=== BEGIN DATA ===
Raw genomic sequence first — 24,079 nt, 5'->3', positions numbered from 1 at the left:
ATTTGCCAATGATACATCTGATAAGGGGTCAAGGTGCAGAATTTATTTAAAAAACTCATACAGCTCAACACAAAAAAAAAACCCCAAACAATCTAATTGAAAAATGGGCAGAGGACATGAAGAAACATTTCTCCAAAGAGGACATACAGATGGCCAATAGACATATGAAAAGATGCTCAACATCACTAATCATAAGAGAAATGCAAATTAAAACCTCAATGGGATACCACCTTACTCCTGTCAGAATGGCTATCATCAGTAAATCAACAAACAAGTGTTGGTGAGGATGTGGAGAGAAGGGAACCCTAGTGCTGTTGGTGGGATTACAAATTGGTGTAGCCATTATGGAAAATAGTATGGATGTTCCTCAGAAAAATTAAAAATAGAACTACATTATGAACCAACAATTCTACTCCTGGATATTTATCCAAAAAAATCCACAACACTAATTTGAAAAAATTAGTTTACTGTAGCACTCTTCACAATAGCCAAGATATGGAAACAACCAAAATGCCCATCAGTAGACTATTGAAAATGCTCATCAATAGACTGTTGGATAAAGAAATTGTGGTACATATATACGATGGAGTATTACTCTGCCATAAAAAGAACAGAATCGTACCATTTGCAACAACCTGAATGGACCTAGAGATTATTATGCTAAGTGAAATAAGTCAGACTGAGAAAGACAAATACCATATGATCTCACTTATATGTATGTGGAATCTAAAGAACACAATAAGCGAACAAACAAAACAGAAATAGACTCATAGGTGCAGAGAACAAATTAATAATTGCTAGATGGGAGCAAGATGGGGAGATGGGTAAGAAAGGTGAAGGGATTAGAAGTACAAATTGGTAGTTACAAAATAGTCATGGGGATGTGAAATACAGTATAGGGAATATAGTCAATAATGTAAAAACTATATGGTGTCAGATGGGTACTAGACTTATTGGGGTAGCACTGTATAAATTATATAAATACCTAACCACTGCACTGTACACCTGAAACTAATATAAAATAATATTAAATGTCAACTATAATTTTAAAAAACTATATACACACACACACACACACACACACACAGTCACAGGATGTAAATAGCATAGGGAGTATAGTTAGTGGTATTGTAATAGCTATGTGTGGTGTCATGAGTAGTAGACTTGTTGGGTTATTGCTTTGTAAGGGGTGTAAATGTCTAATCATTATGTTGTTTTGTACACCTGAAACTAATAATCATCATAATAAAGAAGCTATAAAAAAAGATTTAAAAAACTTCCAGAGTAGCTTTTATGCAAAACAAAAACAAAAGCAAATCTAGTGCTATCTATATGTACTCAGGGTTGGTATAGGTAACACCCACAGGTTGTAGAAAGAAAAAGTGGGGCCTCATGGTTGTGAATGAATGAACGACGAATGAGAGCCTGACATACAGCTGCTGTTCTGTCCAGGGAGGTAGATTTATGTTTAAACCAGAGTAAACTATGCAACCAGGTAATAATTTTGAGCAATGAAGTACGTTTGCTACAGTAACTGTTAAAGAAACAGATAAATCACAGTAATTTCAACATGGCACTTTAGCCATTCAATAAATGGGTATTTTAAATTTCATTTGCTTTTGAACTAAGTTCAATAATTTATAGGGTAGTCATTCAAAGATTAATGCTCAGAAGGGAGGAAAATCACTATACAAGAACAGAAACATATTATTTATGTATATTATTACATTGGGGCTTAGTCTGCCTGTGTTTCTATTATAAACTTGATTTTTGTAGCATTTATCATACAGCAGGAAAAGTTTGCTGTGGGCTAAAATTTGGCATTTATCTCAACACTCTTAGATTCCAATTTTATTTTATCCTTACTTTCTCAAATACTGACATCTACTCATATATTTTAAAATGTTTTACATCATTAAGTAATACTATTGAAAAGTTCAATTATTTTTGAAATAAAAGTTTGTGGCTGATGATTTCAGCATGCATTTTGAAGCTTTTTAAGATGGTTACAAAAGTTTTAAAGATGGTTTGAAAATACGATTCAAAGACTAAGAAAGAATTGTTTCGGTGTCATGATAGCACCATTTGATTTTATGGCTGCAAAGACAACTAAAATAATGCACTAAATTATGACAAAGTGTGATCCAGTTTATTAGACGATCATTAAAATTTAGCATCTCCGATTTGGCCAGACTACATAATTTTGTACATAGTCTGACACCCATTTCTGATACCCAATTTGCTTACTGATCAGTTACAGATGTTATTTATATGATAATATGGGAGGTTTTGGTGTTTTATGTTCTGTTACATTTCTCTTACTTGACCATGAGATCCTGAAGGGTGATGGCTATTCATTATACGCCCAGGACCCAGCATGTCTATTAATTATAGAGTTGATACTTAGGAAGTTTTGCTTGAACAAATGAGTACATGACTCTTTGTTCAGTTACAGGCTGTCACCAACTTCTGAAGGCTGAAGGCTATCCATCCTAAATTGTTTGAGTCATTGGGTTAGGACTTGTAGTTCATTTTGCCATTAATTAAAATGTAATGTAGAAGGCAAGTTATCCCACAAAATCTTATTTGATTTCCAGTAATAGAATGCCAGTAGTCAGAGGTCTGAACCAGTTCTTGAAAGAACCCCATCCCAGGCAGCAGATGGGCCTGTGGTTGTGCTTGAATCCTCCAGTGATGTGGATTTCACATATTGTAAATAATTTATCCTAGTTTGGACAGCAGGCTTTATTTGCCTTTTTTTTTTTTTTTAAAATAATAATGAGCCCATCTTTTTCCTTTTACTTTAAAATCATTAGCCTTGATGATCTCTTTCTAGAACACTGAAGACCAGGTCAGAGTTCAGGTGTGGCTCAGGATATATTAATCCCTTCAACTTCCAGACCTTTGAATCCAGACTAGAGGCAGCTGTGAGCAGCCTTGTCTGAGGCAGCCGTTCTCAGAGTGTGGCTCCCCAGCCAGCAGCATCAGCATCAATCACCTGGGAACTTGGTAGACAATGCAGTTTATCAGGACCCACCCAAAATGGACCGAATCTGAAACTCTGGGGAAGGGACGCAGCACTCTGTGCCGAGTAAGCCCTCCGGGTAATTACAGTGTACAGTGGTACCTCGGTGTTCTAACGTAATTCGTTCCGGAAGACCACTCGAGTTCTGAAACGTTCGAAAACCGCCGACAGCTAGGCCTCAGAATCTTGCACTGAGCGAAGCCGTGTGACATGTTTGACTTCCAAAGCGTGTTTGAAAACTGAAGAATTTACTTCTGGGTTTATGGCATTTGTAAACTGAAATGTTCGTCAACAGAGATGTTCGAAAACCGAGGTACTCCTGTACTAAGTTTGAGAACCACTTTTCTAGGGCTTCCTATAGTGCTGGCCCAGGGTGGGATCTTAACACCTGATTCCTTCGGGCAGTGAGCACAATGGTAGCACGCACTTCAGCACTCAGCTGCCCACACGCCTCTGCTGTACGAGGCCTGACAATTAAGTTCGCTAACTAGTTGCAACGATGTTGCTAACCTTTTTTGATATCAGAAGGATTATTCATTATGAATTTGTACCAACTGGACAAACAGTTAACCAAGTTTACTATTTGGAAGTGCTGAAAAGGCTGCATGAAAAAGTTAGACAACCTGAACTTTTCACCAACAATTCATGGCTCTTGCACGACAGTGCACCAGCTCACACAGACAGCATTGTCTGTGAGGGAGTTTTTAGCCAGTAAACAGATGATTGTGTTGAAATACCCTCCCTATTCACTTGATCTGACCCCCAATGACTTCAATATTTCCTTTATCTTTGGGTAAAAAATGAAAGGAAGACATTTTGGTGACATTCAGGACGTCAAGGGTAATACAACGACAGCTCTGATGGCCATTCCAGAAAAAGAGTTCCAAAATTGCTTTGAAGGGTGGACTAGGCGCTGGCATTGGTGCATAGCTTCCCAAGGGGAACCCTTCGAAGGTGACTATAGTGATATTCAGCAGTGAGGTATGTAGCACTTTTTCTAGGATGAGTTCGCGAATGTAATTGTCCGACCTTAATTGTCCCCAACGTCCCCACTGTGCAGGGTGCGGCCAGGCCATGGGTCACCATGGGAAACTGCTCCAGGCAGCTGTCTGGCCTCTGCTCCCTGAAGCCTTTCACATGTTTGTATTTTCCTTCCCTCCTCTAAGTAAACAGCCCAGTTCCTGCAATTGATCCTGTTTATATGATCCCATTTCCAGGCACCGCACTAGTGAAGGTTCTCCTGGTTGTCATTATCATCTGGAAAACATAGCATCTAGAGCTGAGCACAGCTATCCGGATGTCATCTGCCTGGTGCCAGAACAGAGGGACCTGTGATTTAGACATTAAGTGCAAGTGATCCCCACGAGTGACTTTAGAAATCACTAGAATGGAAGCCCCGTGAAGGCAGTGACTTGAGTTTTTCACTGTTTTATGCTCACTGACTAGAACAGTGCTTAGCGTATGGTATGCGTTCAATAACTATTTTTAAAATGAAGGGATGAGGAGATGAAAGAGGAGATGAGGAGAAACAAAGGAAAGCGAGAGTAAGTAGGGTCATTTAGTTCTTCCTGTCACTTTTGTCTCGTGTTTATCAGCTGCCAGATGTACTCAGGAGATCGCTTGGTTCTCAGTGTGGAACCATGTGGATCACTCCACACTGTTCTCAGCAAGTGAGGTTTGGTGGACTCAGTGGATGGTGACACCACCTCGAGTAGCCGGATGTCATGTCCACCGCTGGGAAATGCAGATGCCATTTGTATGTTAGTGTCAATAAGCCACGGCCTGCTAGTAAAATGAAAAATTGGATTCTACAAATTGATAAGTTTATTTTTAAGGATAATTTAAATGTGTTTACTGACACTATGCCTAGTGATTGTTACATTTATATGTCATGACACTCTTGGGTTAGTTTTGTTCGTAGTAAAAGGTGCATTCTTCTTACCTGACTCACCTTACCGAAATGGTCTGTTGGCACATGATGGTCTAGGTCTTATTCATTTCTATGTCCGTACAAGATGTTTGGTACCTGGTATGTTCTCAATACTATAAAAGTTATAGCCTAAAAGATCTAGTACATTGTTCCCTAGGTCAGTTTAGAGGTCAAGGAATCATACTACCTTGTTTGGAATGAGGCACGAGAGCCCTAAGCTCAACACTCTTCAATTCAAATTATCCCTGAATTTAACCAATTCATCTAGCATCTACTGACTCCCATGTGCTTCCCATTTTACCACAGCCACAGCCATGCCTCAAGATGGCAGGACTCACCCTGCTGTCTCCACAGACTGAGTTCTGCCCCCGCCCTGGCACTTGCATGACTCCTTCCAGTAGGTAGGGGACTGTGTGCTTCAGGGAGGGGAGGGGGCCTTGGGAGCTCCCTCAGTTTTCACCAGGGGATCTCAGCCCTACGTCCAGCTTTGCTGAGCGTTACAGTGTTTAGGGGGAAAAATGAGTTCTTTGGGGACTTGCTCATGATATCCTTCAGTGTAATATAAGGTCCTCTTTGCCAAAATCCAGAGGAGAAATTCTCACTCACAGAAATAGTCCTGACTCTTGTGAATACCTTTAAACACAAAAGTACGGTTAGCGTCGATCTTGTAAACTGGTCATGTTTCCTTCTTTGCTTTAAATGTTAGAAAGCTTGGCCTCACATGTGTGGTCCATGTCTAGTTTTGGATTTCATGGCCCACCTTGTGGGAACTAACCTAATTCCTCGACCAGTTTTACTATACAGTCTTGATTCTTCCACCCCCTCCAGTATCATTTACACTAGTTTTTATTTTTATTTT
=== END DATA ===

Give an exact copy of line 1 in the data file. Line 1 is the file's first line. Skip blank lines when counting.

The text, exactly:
Raw genomic sequence first — 24,079 nt, 5'->3', positions numbered from 1 at the left: